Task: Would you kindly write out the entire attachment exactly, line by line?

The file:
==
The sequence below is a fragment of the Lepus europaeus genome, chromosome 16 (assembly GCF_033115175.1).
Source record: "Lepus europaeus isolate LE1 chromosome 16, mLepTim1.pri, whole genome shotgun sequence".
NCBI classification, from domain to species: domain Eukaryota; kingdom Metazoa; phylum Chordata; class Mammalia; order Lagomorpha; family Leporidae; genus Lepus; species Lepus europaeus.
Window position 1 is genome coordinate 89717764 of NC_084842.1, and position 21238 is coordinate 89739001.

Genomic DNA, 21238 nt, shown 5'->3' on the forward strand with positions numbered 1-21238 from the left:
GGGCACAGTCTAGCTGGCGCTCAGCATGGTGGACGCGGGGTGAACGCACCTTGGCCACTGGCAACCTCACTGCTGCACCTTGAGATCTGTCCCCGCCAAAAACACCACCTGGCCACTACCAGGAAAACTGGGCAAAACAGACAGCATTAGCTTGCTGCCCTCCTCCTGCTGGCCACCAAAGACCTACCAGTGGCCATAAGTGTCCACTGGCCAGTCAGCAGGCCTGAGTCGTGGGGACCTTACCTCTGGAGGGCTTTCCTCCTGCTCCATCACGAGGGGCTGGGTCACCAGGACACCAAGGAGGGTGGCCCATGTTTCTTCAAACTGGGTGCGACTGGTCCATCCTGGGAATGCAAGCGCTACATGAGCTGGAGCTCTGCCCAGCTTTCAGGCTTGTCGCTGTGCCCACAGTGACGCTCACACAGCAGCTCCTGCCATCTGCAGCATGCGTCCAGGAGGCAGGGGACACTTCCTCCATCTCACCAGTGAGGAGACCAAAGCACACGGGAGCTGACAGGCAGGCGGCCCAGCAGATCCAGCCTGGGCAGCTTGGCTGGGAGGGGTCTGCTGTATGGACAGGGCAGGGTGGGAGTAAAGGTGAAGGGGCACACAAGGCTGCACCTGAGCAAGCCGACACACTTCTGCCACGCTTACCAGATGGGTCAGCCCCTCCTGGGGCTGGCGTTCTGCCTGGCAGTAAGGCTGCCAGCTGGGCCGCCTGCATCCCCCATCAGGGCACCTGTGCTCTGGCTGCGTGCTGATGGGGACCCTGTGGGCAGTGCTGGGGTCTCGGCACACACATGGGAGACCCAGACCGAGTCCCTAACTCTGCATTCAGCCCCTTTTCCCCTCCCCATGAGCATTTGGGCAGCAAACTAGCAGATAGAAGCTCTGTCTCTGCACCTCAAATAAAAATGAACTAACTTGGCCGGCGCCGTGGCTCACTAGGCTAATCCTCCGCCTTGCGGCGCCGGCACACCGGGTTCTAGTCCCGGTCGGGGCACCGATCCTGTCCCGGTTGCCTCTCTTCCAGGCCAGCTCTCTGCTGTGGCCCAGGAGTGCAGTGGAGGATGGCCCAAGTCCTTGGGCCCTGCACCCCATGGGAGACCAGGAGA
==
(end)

The sequence below is a fragment of the Lepus europaeus genome, chromosome 16 (assembly GCF_033115175.1).
Source record: "Lepus europaeus isolate LE1 chromosome 16, mLepTim1.pri, whole genome shotgun sequence".
NCBI classification, from domain to species: domain Eukaryota; kingdom Metazoa; phylum Chordata; class Mammalia; order Lagomorpha; family Leporidae; genus Lepus; species Lepus europaeus.
Window position 1 is genome coordinate 89717764 of NC_084842.1, and position 21238 is coordinate 89739001.

Genomic DNA, 21238 nt, shown 5'->3' on the forward strand with positions numbered 1-21238 from the left:
GGGCACAGTCTAGCTGGCGCTCAGCATGGTGGACGCGGGGTGAACGCACCTTGGCCACTGGCAACCTCACTGCTGCACCTTGAGATCTGTCCCCGCCAAAAACACCACCTGGCCACTACCAGGAAAACTGGGCAAAACAGACAGCATTAGCTTGCTGCCCTCCTCCTGCTGGCCACCAAAGACCTACCAGTGGCCATAAGTGTCCACTGGCCAGTCAGCAGGCCTGAGTCGTGGGGACCTTACCTCTGGAGGGCTTTCCTCCTGCTCCATCACGAGGGGCTGGGTCACCAGGACACCAAGGAGGGTGGCCCATGTTTCTTCAAACTGGGTGCGACTGGTCCATCCTGGGAATGCAAGCGCTACATGAGCTGGAGCTCTGCCCAGCTTTCAGGCTTGTCGCTGTGCCCACAGTGACGCTCACACAGCAGCTCCTGCCATCTGCAGCATGCGTCCAGGAGGCAGGGGACACTTCCTCCATCTCACCAGTGAGGAGACCAAAGCACACGGGAGCTGACAGGCAGGCGGCCCAGCAGATCCAGCCTGGGCAGCTTGGCTGGGAGGGGTCTGCTGTATGGACAGGGCAGGGTGGGAGTAAAGGTGAAGGGGCACACAAGGCTGCACCTGAGCAAGCCGACACACTTCTGCCACGCTTACCAGATGGGTCAGCCCCTCCTGGGGCTGGCGTTCTGCCTGGCAGTAAGGCTGCCAGCTGGGCCGCCTGCATCCCCCATCAGGGCACCTGTGCTCTGGCTGCGTGCTGATGGGGACCCTGTGGGCAGTGCTGGGGTCTCGGCACACACATGGGAGACCCAGACCGAGTCCCTAACTCTGCATTCAGCCCCTTTTCCCCTCCCCATGAGCATTTGGGCAGCAAACTAGCAGATAGAAGCTCTGTCTCTGCACCTCAAATAAAAATGAACTAACTTGGCCGGCGCCGTGGCTCACTAGGCTAATCCTCCGCCTTGCGGCGCCGGCACACCGGGTTCTAGTCCCGGTCGGGGCACCGATCCTGTCCCGGTTGCCTCTCTTCCAGGCCAGCTCTCTGCTGTGGCCCAGGAGTGCAGTGGAGGATGGCCCAAGTCCTTGGGCCCTGCACCCCATGGGAGACCAGGAGA